Dating the birth of christ jeffrey r chadwick

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Published Views of LDS General Authorities Before considering any other data, a brief review of LDS thinking on this subject is in order.During the nineteenth century, latter-day prophets from Joseph Smith to Lorenzo Snow evidently made no specific comments on the date of Jesus’s birth.

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During the twentieth century, three different LDS Apostles published major studies on the life and ministry of Jesus Christ and in them offered models for the date of Jesus’s birth.

Talmage, who based his statement about Jesus’s birth date on the idea that D&C 20:1—which names Tuesday, April 6, 1830, as the date of the organization of the latter-day Church—means that exactly 1,830 years had passed (to the day) since the Savior’s birth. Reuben Clark, who served as both First and Second Counselor in the First Presidency, published , Clark pointed to the traditional early winter time frame for the date of Jesus’s birth.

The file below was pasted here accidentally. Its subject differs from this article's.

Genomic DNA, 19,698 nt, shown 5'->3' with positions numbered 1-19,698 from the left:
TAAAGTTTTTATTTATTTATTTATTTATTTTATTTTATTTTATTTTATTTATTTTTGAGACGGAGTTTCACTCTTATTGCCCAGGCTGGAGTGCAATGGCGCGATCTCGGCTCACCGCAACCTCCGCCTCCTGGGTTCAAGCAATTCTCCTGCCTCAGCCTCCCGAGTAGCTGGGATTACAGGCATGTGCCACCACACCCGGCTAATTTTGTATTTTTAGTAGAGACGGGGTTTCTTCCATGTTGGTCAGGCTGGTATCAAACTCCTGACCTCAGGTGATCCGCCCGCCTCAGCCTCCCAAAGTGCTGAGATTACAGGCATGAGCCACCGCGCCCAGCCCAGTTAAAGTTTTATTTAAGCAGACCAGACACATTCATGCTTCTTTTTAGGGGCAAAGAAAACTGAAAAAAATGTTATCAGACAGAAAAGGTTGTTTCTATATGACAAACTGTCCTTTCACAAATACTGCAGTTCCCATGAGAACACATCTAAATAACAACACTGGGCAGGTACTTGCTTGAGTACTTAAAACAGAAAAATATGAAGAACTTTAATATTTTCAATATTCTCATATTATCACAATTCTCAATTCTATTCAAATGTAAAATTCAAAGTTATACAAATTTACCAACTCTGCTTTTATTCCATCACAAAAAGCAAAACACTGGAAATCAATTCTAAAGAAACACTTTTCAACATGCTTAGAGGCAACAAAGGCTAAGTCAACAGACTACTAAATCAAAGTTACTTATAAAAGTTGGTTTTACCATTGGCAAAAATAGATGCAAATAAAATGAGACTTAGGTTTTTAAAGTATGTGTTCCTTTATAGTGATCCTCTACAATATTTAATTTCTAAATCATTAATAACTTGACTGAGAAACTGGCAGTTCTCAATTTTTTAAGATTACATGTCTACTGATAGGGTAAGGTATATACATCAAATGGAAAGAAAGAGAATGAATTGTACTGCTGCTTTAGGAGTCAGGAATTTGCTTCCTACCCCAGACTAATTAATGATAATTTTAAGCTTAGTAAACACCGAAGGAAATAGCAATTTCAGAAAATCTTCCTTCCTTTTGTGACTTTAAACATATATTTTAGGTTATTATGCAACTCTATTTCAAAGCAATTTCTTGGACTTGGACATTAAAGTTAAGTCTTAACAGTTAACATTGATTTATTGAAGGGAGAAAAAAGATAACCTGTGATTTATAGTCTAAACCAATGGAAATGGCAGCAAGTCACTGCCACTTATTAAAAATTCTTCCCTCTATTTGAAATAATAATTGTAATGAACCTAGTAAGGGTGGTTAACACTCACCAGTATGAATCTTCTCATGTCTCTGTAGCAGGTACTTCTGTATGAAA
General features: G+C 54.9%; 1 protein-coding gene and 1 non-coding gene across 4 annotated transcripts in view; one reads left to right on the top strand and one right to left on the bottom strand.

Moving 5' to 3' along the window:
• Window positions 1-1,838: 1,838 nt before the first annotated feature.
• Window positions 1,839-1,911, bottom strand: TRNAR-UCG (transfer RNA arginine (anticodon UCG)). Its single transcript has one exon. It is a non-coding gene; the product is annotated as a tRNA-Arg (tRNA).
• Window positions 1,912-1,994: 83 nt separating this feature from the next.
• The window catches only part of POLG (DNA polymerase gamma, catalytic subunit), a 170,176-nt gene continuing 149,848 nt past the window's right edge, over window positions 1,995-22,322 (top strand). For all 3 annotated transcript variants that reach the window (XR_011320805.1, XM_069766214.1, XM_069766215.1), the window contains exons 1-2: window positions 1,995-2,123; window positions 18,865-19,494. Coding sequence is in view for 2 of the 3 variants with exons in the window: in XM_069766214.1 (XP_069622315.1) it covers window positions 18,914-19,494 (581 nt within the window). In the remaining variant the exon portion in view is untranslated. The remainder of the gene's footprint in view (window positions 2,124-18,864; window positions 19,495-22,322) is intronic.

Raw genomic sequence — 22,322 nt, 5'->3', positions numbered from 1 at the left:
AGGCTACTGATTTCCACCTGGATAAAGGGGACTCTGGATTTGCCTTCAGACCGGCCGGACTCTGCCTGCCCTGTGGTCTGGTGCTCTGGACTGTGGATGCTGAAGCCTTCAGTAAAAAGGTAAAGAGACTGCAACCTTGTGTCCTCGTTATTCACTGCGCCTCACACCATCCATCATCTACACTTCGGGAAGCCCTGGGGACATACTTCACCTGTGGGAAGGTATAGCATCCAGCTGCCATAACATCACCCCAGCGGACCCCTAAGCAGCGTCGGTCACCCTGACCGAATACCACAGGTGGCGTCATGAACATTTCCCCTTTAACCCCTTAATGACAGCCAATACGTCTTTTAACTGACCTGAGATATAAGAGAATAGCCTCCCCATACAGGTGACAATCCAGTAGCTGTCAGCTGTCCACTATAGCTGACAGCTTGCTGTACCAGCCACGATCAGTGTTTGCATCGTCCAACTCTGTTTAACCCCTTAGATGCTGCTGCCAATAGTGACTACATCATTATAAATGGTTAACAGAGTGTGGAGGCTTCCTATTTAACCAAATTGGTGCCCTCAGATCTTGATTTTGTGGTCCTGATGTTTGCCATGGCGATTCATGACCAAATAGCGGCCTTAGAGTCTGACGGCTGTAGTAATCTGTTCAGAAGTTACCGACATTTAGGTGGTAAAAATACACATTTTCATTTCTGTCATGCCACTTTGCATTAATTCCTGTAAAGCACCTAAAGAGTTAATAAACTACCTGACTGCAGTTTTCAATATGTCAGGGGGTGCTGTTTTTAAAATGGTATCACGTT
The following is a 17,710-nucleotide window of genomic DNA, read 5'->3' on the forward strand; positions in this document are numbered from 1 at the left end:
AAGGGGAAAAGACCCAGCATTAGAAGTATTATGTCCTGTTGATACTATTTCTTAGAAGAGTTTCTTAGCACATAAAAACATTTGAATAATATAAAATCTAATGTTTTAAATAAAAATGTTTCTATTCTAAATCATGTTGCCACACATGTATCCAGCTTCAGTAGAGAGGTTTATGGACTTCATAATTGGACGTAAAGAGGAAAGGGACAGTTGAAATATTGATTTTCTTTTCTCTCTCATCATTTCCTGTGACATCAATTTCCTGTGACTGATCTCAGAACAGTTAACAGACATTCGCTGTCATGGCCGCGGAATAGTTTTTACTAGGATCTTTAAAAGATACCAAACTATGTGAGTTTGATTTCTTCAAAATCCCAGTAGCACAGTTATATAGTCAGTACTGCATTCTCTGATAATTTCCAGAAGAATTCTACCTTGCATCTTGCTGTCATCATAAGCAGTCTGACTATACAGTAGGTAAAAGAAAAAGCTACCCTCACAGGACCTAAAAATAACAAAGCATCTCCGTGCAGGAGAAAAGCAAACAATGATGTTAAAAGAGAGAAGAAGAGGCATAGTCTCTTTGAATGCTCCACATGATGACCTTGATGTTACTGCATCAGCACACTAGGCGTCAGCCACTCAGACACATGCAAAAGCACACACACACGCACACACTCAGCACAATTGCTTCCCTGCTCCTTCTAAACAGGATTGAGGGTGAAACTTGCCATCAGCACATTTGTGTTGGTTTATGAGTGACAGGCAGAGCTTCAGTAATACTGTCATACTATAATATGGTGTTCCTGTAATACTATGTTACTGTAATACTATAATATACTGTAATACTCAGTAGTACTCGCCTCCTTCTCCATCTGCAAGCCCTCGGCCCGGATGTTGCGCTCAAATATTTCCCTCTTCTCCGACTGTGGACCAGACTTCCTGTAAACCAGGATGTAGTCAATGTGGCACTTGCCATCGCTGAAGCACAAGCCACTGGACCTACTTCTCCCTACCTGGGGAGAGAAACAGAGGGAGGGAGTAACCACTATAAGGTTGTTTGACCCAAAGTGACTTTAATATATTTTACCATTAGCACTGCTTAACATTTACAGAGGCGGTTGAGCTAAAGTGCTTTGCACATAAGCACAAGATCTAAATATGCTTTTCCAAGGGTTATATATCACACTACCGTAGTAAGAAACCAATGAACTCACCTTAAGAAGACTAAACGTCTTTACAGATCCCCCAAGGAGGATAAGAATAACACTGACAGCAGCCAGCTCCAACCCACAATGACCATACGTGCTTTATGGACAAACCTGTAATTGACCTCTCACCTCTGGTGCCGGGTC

He explained: “I am not proposing any date as the true date.

But in order to be as helpful to students as I could, I have taken as the date of the Savior’s birth the date now accepted by many scholars,—late 5 b.c. In the timetables he employed in his book, Clark listed his preferred time range for Jesus’s nativity as December of 5 bc, and the time range of the Annunciation to Mary as nine months earlier in March of 5 bc. Mc Conkie was the third General Authority to prepare a systematic study of the life of Christ.

Deseret Book Company published the four-volume series, beginning in 1979.

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